Lohengrin and the Lake

While our friends at Opera Plus haven't exactly promised us any snippets of Wagner's passionate ode to courtly love, Lohengrin, we do love the idea of a lake cruise devoted to the operatic arts. This Sunday, the Mish-a-Nock boards at 6 pm for a two-hour cruise featuring Spokane native Libby Kopcynski, founder and director of the other company. The New York-based opera company staged Mozart's Magic Flute in Usk last summer, and we hear they will be back on Aug. 28 for a presentation entitled "Music from a Sacred Space." Kopszynski will be joined on the cruise by local favorites Susan Windham, Kresha Frankhauser, Max Mendez, Matthew Lodge and Carol Miyamoto on piano. Tickets are $25 per person. Call: (208) 664-2827.

They're Wired

The shows -- and the lights, thanks to new wiring -- will go on at Spokane Interplayers Ensemble. Producing Artistic Director Robin Stanton announced last week that the theater has actually revised its renovation costs downward, and that yes, Virginia, there will be a new season. The Complete History of America (Abridged), spoofing everything from Columbus to Clinton, will open as scheduled on Sept. 5. The rest of the plays (and their topics) are God's Man in Texas (mega-churches), Fully Committed (four-star restaurants), Cobb (the ornery baseball legend), Watch on the Rhine (anti-fascism in the homeland during WW2) and Always... Patsy Cline (country music and fame). An added surprise was that, for production next March, the Spokane Civic Theatre has given Interplayers the local rights to Anton in Show Business, the much-anticipated Jane Martin comedy about a backwoods Texas production of Chekhov's Three Sisters.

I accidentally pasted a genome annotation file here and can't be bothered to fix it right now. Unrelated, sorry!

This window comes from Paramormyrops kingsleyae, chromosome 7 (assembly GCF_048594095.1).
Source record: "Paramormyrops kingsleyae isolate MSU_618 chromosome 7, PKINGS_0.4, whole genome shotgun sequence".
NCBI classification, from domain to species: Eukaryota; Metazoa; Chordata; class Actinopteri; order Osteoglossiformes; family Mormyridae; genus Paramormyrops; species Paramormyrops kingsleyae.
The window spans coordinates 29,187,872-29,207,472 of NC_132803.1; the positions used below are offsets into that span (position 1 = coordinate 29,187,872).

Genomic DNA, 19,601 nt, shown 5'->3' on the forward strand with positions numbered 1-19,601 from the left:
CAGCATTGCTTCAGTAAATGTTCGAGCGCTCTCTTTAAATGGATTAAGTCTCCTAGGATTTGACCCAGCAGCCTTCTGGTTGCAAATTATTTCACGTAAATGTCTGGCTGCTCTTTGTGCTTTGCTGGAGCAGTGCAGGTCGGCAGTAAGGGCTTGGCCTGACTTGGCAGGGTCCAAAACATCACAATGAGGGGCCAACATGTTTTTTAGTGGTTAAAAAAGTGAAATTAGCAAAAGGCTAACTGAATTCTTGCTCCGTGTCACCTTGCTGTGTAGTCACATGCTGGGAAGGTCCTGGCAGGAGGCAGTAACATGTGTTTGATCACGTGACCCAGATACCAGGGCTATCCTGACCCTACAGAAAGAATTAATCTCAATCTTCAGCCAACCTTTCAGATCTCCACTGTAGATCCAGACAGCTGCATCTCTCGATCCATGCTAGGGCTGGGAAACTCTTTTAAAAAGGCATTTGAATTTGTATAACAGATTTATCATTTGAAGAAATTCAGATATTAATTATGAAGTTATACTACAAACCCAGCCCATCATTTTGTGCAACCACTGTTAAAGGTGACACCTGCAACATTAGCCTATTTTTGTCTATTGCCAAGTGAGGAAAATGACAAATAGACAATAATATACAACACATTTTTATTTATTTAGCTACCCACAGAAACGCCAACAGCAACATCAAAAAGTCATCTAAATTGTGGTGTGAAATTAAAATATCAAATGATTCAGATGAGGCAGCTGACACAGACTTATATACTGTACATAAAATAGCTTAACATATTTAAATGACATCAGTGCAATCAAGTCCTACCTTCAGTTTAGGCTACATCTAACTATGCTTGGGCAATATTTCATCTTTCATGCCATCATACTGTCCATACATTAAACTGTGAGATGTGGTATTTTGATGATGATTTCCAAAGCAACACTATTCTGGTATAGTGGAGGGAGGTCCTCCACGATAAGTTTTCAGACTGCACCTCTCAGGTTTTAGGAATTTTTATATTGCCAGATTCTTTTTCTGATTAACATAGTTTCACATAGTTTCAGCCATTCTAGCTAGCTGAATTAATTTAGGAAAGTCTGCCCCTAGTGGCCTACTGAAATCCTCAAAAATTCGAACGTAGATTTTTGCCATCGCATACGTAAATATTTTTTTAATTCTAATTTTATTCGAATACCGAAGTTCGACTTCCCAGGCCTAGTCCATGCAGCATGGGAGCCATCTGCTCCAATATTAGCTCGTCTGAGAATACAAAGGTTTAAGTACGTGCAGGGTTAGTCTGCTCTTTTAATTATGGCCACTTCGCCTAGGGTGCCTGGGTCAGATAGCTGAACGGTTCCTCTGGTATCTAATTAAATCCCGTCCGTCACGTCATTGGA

Viva Las Shoppas

Have you noticed the gold emblazoned Viva Las Vegas T-shirts that are showing up all over town? You haven't seen them? That can only mean one thing: You missed the Shop's debut as an outdoor movie theater this Saturday. Shame on you. About 80 people filled the parking lot in front of the South Perry caf & eacute; -- some sat in the bushes, we're not quite sure why -- and watched the Elvis Presley classic under the stars. Spokanites of all ages -- along with Angus the beagle -- hauled chairs and couches over to the big white screen, and a good time was had by all. There was -- dare we say it? -- a clear sense of community in the air that night.

But wait -- if you missed out, all is not lost quite yet. This Saturday, our favorite banjo-playing, Elvis-suit-wearing, studio-operating baristas are showing Gene Wilder in the 1974 flick Young Frankenstein at 9:30 pm. It's still by donation only. Bring your own chair -- more movies to come every Saturday through August. Call: 534-1647.

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